Med Grow Cannabis College in Michigan offers classes on how to grow marijuana

Med Grow Cannabis College in Michigan teaches students how to grow medical marijuana, which was legalized in the state by referendum in November 2008. Some in the state have questioned the legality of the school, and officials will meet in December to discuss the issue.

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By Peter Carlson
Monday, November 30, 2009

Okay, before we delve into Med Grow Cannabis College and its myriad innovations in marijuana education, let's get all the dumb dope jokes out of the way:

Yes, Med Grow Cannabis College does give new meaning to the phrase "higher education."

No, Med Grow does not offer a seminar on "The Cinematic Art of Cheech and Chong." Nor does it serve Oreos and Doritos to students suffering from the munchies.

Go ahead and laugh at Med Grow, but the folks who run the school are totally serious about their pedagogical mission, which is to train participants in Michigan's newly legalized medical marijuana program in the finer points of growing and cooking killer weed.

"People assume it's a wild environment because of the stereotypes about marijuana," says Perry Belcher, who teaches the history of cannabis at Med Grow, "but it really is a place of education."

It certainly looks like one. Med Grow's classroom -- there's only one -- resembles any other college classroom, except for a banner advertising the "Cannabis Counsel," a Michigan defense attorney whose logo depicts the scales of justice balanced on a marijuana leaf. Right now, 16 students are sitting at wooden desks, jotting notes while Todd Alton delivers a lecture in his Horticulture 1010 class.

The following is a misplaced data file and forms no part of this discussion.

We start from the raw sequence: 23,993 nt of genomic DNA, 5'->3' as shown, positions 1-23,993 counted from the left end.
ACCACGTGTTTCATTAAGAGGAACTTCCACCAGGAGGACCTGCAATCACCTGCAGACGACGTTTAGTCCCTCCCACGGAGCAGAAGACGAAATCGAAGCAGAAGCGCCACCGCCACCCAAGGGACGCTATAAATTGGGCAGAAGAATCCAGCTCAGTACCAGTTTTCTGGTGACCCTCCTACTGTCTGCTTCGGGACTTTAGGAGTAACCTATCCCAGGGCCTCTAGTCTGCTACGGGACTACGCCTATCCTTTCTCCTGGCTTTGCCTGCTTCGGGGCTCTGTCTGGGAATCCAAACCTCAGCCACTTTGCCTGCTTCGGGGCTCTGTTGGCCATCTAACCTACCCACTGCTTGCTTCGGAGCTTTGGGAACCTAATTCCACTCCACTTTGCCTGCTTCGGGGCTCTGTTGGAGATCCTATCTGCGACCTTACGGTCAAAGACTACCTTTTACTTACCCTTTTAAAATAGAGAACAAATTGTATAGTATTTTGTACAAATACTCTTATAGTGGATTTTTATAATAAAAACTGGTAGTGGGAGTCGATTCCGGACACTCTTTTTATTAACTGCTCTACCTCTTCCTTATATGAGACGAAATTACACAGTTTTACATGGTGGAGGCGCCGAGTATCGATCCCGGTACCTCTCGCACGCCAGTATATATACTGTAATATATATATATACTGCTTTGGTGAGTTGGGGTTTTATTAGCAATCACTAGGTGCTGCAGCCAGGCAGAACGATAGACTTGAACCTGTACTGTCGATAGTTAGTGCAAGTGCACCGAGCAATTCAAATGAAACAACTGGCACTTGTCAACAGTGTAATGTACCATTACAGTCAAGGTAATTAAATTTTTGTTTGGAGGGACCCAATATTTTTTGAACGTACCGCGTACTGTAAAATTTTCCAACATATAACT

"You need to think of light as another kind of food," he says.

Alton presses a button and a slide flashes on the screen beside him: "The Spectrum of Light." He delivers a long, complex explanation about the different colors of light and how they affect the marijuana plant.

"In the early seedling stage, the plant really, really wants that blue light," he says. "In the flowering stage, it wants the other end of the spectrum. It wants the red light. It's extremely important to know which lights you need at which phase."

Alton, 36, has a botany degree from Northern Michigan University and plenty of hands-on experience growing pot, although he'd rather not get too specific about that part of his training. He's also a former chef, which comes in handy when he teaches his class on cooking with dope.

Now, Alton begins the lab portion of his class. He unlocks two heavy padlocks and swings two doors open, revealing a pair of blazingly bright rooms containing 10 marijuana plants. This is Med Grow's on-campus pot farm, and the students squeeze in to get a closer look. Alton points out a device that propels a powerful light back and forth over a couple of lush plants.

"This is a light-mover," he says. "It's not very expensive and it makes sure that light gets to every part of your plant."


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